Youth Memorial to be a Place of Solace and Safety
December, 2005 - Issue #14
Artist's rendering of the Youth Memorial in Central Park.
It is meant to be a place of reflection and remembrance. A little corner surrounded by evergreens and tucked inside Central Park in Saugus will embrace a simple stone structure with small concrete trees. Each tree will be inscribed with the names of a young person with a Santa Clarita connection, killed in a traffic-related crash.

The Blue Ribbon Youth Memorial will be a place where the community can gather to remember these young victims and realize the consequences of drinking and reckless driving. The Central Park location is also meant to replace the roadside memorials that have popped up around the valley. Some of the deaths are hard to forget - the Renolds' brothers, the Saugus High School football players, a young couple on their way home from prom.

More than 50 names have been collected by the Youth Memorial Committee so far. They are all under 25 years old, killed in a car, by a car, or in some other traffic-related incident. The youngest on the list is 3 years of age.

"Every year young people are killed in traffic-related collisions," said Tess Simgen, community services analyst for the City of Santa Clarita. "The Youth Memorial will provide a safe place for our youth and the community to go and remember the young lives lost and raise awareness to help prevent future deaths."

The idea of a Youth Memorial came from Debbie Knight and her daughter Kathi Tabajdi. Both became members of the Blue Ribbon Task Force after their Saugus neighborhood was rocked with several deaths in a short period of time. Kathi lost six friends. Mother and daughter said it was time to take roadside memorials off the street. They also wanted to educate the community on the real consequences of reckless driving. They went to City Councilman and Saugus High Assistant Principal Frank Ferry with the idea.

The project was taken on by the City's Blue Ribbon Task Force, which is comprised of parents, educators, law enforcement, businesses, young people and city staff. The Task Force addresses issues related to the community's youth and promotes healthy and productive choices.

"I don't think [these deaths] are real to young people," Debbie Knight said. "With this memorial, it will be real. It's real people whose names they will be reading. Young people are vulnerable. Sometimes they go out there and make poor choices and sometimes it's the adults who make poor choices. This is something we all want to avoid happening to any more children."

Tom and Alice Renolds, also members of the Blue Ribbon Task Force, lost two sons in a crash six years ago. Tom and Alice held a candlelight vigil every year in memory of their sons and the two other victims of that car crash. It is a consuming event for the Renolds family. Alice said it's time to provide a place for all families to remember children who have passed on in a safe and serene surrounding.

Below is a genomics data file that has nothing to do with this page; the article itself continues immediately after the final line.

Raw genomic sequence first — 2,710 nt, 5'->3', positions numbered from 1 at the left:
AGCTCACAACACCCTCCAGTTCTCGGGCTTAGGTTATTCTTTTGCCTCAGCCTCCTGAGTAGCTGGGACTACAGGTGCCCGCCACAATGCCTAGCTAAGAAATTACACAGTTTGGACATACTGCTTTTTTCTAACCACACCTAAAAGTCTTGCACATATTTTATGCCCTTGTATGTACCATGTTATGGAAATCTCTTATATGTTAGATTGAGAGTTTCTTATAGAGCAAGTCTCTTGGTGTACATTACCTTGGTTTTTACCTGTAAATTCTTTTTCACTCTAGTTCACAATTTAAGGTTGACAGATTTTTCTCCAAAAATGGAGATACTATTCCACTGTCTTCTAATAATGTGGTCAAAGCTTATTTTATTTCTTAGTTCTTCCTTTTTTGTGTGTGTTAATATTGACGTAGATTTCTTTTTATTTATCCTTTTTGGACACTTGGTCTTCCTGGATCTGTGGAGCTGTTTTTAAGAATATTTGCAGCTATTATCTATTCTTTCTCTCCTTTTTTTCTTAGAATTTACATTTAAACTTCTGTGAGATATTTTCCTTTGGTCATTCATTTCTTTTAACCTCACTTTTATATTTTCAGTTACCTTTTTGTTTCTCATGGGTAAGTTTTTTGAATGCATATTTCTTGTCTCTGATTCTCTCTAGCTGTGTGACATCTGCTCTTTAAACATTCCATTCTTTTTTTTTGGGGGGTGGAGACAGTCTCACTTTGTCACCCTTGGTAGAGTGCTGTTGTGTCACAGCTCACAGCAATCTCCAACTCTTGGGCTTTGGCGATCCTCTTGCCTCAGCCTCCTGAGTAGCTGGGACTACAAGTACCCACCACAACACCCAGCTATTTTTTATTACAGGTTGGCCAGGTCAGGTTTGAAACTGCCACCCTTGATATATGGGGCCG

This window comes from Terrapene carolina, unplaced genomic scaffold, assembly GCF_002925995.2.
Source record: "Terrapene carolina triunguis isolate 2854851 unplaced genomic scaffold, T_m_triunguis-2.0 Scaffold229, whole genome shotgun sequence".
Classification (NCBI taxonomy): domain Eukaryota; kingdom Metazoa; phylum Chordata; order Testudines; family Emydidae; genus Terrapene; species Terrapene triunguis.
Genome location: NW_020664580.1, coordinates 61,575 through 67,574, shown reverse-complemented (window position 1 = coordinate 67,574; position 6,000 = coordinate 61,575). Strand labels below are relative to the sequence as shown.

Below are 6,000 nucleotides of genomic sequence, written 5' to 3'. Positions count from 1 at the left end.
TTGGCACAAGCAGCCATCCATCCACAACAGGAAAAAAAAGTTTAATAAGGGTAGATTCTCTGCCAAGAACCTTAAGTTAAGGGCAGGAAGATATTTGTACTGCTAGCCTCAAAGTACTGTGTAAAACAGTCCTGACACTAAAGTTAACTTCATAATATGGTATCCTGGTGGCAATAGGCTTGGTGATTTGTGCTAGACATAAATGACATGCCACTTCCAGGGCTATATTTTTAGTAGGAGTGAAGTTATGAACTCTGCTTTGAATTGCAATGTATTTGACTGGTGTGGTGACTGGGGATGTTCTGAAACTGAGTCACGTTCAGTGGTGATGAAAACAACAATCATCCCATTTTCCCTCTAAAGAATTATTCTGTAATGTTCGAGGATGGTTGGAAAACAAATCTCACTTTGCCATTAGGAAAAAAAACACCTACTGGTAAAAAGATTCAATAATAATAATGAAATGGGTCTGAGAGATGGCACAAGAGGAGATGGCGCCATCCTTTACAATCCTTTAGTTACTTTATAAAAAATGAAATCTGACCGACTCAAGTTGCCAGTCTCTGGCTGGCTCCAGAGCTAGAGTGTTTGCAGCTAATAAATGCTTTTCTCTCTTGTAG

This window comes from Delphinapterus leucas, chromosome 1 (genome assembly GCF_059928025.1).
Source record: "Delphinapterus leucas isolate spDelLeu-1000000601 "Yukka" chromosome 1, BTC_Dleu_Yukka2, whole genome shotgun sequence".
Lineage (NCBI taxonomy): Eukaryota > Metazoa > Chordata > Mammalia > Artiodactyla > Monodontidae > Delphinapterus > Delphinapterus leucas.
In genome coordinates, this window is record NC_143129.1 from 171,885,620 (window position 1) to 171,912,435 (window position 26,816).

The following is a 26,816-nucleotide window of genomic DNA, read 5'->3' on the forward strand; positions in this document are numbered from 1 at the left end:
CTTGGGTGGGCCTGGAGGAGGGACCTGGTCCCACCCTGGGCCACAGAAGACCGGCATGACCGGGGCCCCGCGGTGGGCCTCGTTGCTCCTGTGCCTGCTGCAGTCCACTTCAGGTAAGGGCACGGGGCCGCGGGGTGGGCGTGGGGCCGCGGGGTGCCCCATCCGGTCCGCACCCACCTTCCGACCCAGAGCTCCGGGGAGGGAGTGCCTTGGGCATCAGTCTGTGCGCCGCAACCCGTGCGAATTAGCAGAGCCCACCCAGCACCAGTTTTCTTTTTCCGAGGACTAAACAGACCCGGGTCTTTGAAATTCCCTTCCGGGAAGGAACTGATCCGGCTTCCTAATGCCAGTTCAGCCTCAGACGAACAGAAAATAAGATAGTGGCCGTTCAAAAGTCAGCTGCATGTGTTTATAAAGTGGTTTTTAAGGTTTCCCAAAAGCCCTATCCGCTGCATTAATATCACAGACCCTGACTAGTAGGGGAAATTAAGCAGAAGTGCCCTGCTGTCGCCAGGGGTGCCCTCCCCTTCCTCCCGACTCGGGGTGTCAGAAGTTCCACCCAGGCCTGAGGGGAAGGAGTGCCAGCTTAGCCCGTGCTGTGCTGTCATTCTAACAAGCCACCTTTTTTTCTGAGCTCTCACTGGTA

"Some of the roadside memorials are in dangerous places and teens are in danger by just hanging out there," Alice said. "Candlelight walks are meant to be a night of remembrance. It would be tragic if anything happened during the vigils."

The committee spent several years raising funds for the memorial with car washes, a talent show and the sale of blue wrist bands that proclaim "kNOw more," to stand for know more about safe driving and no more deaths. It was important for everyone on the committee that young people be involved in every step of the process, including fundraising and design.

Knight believes the wrist bands have already saved a life when she heard about a young man who was wearing one and convinced an inebriated stranger to not drive in exchange for the band.

"That one act could have saved two or three lives," she said.

While the committee gathered the funds and approved the design, it was the community who stepped forward and generously donated their time and materials to make the Youth Memorial a reality. A groundbreaking ceremony will be held with construction to be complete by the beginning of the new year.

"Nobody can take the pain away from the families who have suffered a loss," Knight said. "My children were victims too, because they lost friends. They all need some way to deal with their sorrow."

Names are still being collected for the memorial. If you would like a name included or would like to contribute to the memorial, contact Tess Simgen at 255-4956.
- What is the sum of 9 + 8?
This is a required value
to protect against spam
community events